Deciding when to return to the GP when symptoms do not resolve is something many people struggle with, especially when the symptoms may not appear to be serious or life-threatening. Research with cancer patents in Denmark, England, and Sweden, published today in BMJ Open, indicates that small changes to how doctors conclude consultations with their patient could help to improve both survival rates and efficiency.
Led by Oxford University, the international team included researchers from Aarhus University in Denmark with Lund University, Umeå University and the Karolinska Institute in Sweden. The project was funded by Cancer Research UK.
The researchers interviewed 155 people aged between 35 and 86 years old, within six months of being diagnosed with lung or bowel cancer. Patients were invited to talk about events since they had first noticed a problem, including what influenced their decision to consult a doctor.
The study compared Denmark, England, and Sweden because survival rates for lung and bowel cancer between 1995 and 2007 were persistently higher in Sweden than in Denmark or England, particularly in the first year following diagnosis.
Notable differences between the three countries were found in patients’ accounts of the clarity and communication of action plans at the end of GP consultations. Patients in England and Denmark told the researchers that they had not known whether and when to return to their GP with symptoms, while Swedish patients described clear action plans with instructions from their GP to return in specified timeframes.
The study concluded that if clear action plans are used routinely in primary care consultations then uncertainty, false reassurance, and the inefficiency and distress of multiple consultations during cancer diagnosis could be reduced.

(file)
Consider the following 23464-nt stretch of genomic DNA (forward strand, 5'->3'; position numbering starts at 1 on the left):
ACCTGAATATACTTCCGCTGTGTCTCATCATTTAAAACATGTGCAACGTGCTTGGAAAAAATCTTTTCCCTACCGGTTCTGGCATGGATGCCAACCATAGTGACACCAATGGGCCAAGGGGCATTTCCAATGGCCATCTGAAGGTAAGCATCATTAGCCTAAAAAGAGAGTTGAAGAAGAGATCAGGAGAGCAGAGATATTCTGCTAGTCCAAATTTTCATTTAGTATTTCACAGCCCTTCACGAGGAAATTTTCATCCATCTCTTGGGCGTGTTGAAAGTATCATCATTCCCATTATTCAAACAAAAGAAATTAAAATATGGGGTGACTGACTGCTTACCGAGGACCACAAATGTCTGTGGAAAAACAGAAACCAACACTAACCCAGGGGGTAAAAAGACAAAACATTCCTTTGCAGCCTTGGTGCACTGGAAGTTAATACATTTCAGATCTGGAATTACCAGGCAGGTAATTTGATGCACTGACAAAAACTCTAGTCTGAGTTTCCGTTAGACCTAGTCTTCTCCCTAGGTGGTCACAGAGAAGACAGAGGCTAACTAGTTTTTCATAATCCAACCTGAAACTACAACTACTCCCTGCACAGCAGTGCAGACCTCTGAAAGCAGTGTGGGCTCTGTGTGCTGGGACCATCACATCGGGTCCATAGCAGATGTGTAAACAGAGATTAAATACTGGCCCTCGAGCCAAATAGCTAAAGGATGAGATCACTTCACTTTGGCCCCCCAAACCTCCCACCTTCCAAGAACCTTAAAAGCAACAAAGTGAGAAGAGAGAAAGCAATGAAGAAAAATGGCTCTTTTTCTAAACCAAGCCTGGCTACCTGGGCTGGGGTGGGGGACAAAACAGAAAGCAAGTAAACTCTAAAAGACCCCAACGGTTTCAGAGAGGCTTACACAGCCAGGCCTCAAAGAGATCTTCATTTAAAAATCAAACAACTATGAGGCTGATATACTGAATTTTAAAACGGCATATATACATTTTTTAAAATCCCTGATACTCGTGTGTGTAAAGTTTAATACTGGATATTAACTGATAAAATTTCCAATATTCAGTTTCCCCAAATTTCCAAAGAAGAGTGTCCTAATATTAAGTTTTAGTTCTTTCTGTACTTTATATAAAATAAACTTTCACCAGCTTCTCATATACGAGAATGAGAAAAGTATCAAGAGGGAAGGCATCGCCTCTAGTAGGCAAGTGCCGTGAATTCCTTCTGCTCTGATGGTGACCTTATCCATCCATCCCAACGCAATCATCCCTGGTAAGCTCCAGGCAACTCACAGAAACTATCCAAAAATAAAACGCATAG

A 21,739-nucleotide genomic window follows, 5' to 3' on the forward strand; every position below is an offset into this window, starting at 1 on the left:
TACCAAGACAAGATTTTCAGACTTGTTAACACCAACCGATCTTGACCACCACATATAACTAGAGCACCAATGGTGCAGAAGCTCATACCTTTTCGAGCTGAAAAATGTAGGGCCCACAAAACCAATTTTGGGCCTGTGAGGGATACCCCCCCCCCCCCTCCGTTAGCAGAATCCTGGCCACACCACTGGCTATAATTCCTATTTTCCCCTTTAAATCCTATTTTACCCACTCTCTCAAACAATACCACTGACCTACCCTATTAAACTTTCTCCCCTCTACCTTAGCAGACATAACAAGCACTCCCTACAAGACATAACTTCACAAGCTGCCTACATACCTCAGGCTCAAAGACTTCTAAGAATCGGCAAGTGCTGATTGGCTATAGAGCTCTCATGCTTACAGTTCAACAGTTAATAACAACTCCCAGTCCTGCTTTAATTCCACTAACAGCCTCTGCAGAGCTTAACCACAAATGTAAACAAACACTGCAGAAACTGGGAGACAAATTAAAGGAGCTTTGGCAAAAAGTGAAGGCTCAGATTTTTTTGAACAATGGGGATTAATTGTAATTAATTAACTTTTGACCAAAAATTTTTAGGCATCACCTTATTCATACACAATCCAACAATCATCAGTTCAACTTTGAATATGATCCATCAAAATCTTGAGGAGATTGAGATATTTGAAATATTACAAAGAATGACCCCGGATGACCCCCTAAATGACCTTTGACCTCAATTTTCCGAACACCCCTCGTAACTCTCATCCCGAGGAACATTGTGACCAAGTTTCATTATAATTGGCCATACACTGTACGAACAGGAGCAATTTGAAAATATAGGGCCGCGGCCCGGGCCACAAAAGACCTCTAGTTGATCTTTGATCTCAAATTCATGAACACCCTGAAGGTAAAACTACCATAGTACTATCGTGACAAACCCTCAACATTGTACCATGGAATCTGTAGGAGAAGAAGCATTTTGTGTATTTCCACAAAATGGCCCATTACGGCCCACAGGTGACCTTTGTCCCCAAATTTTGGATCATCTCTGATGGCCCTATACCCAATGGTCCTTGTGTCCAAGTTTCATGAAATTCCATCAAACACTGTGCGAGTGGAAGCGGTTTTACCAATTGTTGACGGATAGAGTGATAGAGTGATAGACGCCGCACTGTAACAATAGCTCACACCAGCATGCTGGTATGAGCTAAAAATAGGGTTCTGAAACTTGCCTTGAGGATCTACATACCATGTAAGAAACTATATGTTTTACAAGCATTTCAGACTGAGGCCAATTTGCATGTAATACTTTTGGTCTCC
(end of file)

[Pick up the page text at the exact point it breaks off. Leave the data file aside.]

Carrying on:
The authors recommend that every GP consultation should conclude with explicit advice about what to look out for and provide specific advice for patients to return if symptoms do not resolve, or re-occur.
Dr John MacArtney, Senior Researcher at Oxford University’s Nuffield Department of Primary Care Health Sciences, said: ‘Spotting cancer early can make the difference between survival and death. We already know that many people are reluctant to seek medical attention in the first place, for fear of unnecessarily bothering their doctor. If they have already seen a GP for the same or similar symptoms then they may wait longer to return, even if they have been given the general advice to “come back if things don’t get better”. This makes it important to understand why people might be reluctant to re-visit their GP.’
The study, which is the first to study how patients experience the pathway to cancer diagnosis, has helped to illuminate previous findings from other International Cancer Benchmarking Partnership studies, which have shown that no single factor could explain why differences in cancer outcomes persist between high-income countries with universal health coverage.
The study lead Sue Ziebland, Professor of Medical Sociology in Oxford University’s Nuffield Department of Primary Care Health Sciences, said, ‘Making the general public aware of the seemingly innocuous symptoms of common cancers is only one part of improving early diagnosis. It is just, if not more, important to remove the barriers patients face in getting to see their GP if they are concerned about their health. One of those barriers arises when patients are unsure about what to do when symptoms return or persist, because they have already seen a GP.
‘Recognising these issues exist, and encouraging GPs to communicate concrete and specific action plans, could be vital in improving patient survival, especially for those patients who worry about wasting the doctors time.’
Sara Hiom, Cancer Research UK’s director of early diagnosis, said: ‘Diagnosing cancer is complex and most often starts with someone presenting to their GP with signs or symptoms they’re not sure about. This fascinating study builds our understanding of what’s happening at a very personal level, at what can be an anxious and difficult time for patients. Having this insight across different countries and cultures helps build a clear picture of what’s most important about the conversation between the doctor and patient, and could well improve cancer outcomes. GPs across the UK may need more support to help them make the most of these critical consultations in the little time available. Charities such as Cancer Research UK can provide information to patients at this point in the diagnostic process.’